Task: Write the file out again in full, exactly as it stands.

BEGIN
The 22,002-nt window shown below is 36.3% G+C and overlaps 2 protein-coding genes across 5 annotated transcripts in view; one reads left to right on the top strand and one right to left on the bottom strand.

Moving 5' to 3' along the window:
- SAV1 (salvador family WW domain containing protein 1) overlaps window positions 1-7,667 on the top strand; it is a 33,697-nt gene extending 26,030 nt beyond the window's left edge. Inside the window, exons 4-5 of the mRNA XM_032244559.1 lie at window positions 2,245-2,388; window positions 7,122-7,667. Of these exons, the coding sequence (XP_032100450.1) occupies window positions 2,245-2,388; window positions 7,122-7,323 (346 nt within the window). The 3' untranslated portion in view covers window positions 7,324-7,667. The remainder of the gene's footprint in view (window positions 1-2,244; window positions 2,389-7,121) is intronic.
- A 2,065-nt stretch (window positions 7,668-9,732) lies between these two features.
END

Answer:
The 22,002-nt window shown below is 36.3% G+C and overlaps 2 protein-coding genes across 5 annotated transcripts in view; one reads left to right on the top strand and one right to left on the bottom strand.

Moving 5' to 3' along the window:
- SAV1 (salvador family WW domain containing protein 1) overlaps window positions 1-7,667 on the top strand; it is a 33,697-nt gene extending 26,030 nt beyond the window's left edge. Inside the window, exons 4-5 of the mRNA XM_032244559.1 lie at window positions 2,245-2,388; window positions 7,122-7,667. Of these exons, the coding sequence (XP_032100450.1) occupies window positions 2,245-2,388; window positions 7,122-7,323 (346 nt within the window). The 3' untranslated portion in view covers window positions 7,324-7,667. The remainder of the gene's footprint in view (window positions 1-2,244; window positions 2,389-7,121) is intronic.
- A 2,065-nt stretch (window positions 7,668-9,732) lies between these two features.